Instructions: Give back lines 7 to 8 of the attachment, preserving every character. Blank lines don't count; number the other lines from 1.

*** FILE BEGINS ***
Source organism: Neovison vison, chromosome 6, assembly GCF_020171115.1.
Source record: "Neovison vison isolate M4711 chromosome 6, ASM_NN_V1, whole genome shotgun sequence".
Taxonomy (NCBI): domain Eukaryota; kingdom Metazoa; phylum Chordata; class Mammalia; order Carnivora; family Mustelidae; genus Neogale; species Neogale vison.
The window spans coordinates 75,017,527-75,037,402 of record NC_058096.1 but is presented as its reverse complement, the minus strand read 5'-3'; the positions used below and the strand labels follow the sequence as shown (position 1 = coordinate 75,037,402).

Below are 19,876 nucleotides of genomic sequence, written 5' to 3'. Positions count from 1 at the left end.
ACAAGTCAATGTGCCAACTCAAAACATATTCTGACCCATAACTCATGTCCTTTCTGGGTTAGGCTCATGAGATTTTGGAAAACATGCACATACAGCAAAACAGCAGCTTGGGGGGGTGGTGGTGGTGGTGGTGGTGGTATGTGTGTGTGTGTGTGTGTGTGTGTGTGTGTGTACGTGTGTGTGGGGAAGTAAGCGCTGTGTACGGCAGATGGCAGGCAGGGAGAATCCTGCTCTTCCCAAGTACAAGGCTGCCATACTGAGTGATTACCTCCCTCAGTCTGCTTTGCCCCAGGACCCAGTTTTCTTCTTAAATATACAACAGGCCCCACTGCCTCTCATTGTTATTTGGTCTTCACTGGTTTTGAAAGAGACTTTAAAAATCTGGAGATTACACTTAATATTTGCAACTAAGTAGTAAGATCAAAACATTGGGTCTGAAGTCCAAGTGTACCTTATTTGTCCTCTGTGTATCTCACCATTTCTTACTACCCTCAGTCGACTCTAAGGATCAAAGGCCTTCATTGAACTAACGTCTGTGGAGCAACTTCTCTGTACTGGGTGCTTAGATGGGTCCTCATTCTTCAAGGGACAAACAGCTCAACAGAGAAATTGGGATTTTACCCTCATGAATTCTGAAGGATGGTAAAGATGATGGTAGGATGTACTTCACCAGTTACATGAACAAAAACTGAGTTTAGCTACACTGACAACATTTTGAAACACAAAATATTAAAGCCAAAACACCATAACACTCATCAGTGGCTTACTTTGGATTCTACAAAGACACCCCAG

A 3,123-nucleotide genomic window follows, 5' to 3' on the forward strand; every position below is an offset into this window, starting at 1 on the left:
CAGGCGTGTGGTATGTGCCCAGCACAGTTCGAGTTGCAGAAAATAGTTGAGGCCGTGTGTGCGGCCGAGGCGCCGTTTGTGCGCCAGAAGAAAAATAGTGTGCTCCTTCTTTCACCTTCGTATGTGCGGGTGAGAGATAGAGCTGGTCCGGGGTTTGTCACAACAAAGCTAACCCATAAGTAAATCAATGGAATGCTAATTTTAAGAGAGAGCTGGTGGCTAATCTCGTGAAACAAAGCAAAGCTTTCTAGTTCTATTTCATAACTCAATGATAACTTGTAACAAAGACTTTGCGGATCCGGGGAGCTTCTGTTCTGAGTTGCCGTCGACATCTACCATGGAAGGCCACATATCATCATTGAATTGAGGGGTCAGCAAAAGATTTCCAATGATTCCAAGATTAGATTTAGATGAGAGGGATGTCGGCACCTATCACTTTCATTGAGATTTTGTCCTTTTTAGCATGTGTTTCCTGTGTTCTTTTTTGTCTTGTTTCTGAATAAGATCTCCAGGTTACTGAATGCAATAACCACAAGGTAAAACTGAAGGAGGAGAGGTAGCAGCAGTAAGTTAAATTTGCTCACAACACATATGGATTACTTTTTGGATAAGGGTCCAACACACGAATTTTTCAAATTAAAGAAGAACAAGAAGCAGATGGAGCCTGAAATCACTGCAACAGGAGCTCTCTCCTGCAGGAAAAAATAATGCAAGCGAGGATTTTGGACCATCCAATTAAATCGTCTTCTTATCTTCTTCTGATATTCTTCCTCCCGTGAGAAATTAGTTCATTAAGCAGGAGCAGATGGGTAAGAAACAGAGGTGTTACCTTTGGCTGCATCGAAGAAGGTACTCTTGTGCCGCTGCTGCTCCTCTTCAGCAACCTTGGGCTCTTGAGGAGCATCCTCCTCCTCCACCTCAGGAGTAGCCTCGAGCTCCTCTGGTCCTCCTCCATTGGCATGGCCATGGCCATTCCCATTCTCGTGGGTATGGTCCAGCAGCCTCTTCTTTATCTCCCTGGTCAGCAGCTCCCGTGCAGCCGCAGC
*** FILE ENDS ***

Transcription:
A 3,123-nucleotide genomic window follows, 5' to 3' on the forward strand; every position below is an offset into this window, starting at 1 on the left:
CAGGCGTGTGGTATGTGCCCAGCACAGTTCGAGTTGCAGAAAATAGTTGAGGCCGTGTGTGCGGCCGAGGCGCCGTTTGTGCGCCAGAAGAAAAATAGTGTGCTCCTTCTTTCACCTTCGTATGTGCGGGTGAGAGATAGAGCTGGTCCGGGGTTTGTCACAACAAAGCTAACCCATAAGTAAATCAATGGAATGCTAATTTTAAGAGAGAGCTGGTGGCTAATCTCGTGAAACAAAGCAAAGCTTTCTAGTTCTATTTCATAACTCAATGATAACTTGTAACAAAGACTTTGCGGATCCGGGGAGCTTCTGTTCTGAGTTGCCGTCGACATCTACCATGGAAGGCCACATATCATCATTGAATTGAGGGGTCAGCAAAAGATTTCCAATGATTCCAAGATTAGATTTAGATGAGAGGGATGTCGGCACCTATCACTTTCATTGAGATTTTGTCCTTTTTAGCATGTGTTTCCTGTGTTCTTTTTTGTCTTGTTTCTGAATAAGATCTCCAGGTTACTGAATGCAATAACCACAAGGTAAAACTGAAGGAGGAGAGGTAGCAGCAGTAAGTTAAATTTGCTCACAACACATATGGATTACTTTTTGGATAAGGGTCCAACACACGAATTTTTCAAATTAAAGAAGAACAAGAAGCAGATGGAGCCTGAAATCACTGCAACAGGAGCTCTCTCCTGCAGGAAAAAATAATGCAAGCGAGGATTTTGGACCATCCAATTAAATCGTCTTCTTATCTTCTTCTGATATTCTTCCTCCCGTGAGAAATTAGTTCATTAAGCAGGAGCAGATGGGTAAGAAACAGAGGTGTTACCTTTGGCTGCATCGAAGAAGGTACTCTTGTGCCGCTGCTGCTCCTCTTCAGCAACCTTGGGCTCTTGAGGAGCATCCTCCTCCTCCACCTCAGGAGTAGCCTCGAGCTCCTCTGGTCCTCCTCCATTGGCATGGCCATGGCCATTCCCATTCTCGTGGGTATGGTCCAGCAGCCTCTTCTTTATCTCCCTGGTCAGCAGCTCCCGTGCAGCCGCAGC